We all have a story. We’re telling it every day, writing out the next chapter, next paragraph, next sentence by the things we do. We’re storytellers, whether we know it or not—whether we like it or not.
Some gladly embrace that role—wanting their stories proclaimed from the mountaintops and cherished by others long after they’re gone. And others? They hope their life story never becomes a best seller. If they could be the only author and only reader, that would be perfectly fine with them.
But it just doesn’t work that way. We don’t get a say in the matter, because we’re all contractually obligated to write out our story.
I recently watched a fascinating documentary—“Finding Vivian Maier”—on a somewhat reclusive nanny who covertly captured over 100,000 candid photographs in her life. Powerful images of weeping children, weathered men, and fashionable women. Meaningful moments of whatever and whoever she encountered while roaming the urban streets with the kids she nannied.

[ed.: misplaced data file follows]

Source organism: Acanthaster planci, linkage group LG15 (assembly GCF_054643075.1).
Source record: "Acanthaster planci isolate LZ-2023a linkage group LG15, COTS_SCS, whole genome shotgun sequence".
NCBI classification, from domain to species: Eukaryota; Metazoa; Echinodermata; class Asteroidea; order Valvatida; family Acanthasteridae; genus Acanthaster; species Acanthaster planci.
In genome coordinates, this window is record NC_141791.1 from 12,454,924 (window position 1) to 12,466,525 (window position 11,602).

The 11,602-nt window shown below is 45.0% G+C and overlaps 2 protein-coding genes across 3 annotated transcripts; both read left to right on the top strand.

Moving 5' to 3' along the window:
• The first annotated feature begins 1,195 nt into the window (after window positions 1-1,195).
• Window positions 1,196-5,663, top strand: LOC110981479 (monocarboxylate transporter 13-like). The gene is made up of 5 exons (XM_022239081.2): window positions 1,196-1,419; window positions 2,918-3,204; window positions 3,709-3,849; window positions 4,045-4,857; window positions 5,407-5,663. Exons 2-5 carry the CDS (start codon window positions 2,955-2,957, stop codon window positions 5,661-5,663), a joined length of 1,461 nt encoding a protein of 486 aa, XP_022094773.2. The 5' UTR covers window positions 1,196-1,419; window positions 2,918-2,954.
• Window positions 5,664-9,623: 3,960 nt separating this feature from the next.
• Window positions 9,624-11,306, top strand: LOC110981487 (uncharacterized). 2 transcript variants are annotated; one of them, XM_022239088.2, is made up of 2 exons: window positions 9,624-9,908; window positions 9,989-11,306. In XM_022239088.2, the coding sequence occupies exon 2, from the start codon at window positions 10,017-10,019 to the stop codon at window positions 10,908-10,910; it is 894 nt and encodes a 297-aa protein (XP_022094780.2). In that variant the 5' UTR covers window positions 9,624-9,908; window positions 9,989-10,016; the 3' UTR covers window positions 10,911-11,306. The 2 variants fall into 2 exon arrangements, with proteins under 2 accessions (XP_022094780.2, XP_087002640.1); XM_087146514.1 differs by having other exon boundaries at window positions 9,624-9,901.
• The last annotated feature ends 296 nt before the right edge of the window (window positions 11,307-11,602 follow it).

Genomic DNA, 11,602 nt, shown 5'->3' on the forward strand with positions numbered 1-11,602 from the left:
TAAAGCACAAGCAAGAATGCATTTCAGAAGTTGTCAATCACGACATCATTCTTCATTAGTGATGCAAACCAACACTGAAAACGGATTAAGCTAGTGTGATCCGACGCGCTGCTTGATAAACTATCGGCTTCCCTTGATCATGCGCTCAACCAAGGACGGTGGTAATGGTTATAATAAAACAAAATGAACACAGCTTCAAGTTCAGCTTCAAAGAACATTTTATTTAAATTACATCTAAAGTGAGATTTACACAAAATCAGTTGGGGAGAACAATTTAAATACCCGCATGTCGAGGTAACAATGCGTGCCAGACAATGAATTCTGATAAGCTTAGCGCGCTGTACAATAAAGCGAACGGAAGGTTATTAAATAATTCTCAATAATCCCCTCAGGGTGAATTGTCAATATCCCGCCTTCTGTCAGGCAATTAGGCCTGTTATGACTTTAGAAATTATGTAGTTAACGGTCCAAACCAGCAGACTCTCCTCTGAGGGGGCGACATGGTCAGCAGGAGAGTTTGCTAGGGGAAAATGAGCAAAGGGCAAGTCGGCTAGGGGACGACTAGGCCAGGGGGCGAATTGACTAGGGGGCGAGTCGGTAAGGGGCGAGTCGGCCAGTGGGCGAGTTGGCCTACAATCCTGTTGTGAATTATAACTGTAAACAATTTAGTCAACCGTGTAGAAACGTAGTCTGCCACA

Vivian Maier was an exceptional photographer—one of the 20th century’s greatest—possessing rare skills that rivaled those of Robert Frank, Lisette Model, Diane Arbus, Helen Levitt, and other well-known street photographers. And yet no one knew that about her. Her photographs never made her a dime or got her any notoriety. She just took them, developed some, and kept them all to herself—hidden away in old boxes, trunks, and storage bins.
That was until 2007.
Two years before Vivian’s passing, John Maloof purchased one of her trunks at a local auction house. In it, he found some of the thousands of undeveloped film she amassed during her life. And Maloof’s curiosity was piqued. Who was this person? Was she famous? Why was she so addicted to photography? What else did she do? Maloof then became obsessed with discovering Vivian Maier’s story.
But here’s where I’ll have to leave you hanging. I don’t want to give away the whole documentary, but know this: Vivian Maier liked being mysterious. She asked questions, didn’t answer them. She kept things, didn’t give them. She liked leaving people in the dark about who she was, where she came from, what she liked, what she feared, etc.
And yet here’s the thing. As much as Vivian tried to protect her own story from getting out, she was actually writing it—chiseling it even—with every photograph she took. The things Vivian captured throughout her life were reflections of the things she loved and the things she hated, the things she enjoyed and the things she feared, the things she hoped for and the things she abandoned. Vivian’s photographs were really glimpses into her own soul.
So how about you? What’s the story you’re telling? What are you chiseling out and leaving behind for all of us to read?